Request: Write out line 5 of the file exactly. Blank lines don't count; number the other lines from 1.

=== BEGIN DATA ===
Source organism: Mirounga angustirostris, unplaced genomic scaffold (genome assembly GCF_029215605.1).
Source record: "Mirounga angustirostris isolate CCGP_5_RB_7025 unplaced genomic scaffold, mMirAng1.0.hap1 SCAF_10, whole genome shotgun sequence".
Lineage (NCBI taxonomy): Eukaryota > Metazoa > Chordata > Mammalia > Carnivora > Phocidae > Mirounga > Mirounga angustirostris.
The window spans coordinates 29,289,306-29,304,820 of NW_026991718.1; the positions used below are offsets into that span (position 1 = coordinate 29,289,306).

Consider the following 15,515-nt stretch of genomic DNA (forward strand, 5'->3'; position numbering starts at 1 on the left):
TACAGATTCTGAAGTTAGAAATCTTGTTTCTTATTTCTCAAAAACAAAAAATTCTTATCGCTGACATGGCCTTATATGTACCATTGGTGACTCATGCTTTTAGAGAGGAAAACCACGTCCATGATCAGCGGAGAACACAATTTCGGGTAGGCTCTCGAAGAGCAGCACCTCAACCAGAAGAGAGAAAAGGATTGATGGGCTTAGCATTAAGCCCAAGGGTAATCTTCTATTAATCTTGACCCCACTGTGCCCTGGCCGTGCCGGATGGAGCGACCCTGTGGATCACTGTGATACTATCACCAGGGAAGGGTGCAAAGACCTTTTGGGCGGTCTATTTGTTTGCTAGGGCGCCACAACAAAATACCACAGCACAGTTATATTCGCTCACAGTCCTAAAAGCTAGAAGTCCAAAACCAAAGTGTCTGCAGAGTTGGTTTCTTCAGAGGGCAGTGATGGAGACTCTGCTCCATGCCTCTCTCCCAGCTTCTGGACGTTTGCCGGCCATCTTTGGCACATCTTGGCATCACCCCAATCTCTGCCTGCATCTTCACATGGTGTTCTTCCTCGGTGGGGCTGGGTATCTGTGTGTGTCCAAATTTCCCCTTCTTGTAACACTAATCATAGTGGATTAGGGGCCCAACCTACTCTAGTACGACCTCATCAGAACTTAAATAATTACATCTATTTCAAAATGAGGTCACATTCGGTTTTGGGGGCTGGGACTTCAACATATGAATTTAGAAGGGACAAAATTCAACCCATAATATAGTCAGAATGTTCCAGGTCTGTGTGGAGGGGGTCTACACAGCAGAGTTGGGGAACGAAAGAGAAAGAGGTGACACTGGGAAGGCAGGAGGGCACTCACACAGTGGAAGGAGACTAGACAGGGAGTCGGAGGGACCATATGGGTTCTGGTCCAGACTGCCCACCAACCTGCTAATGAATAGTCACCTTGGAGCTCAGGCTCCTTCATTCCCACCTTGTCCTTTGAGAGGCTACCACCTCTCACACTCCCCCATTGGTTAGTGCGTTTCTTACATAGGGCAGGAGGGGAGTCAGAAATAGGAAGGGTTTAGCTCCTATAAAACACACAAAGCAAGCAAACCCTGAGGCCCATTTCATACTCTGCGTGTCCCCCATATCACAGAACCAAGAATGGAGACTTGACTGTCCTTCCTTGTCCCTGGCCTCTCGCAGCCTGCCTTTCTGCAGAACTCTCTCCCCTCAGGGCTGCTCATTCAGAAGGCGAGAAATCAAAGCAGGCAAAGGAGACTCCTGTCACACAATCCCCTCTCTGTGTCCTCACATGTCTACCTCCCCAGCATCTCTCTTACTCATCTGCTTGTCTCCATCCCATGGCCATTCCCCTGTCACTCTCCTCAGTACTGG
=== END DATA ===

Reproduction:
Consider the following 15,515-nt stretch of genomic DNA (forward strand, 5'->3'; position numbering starts at 1 on the left):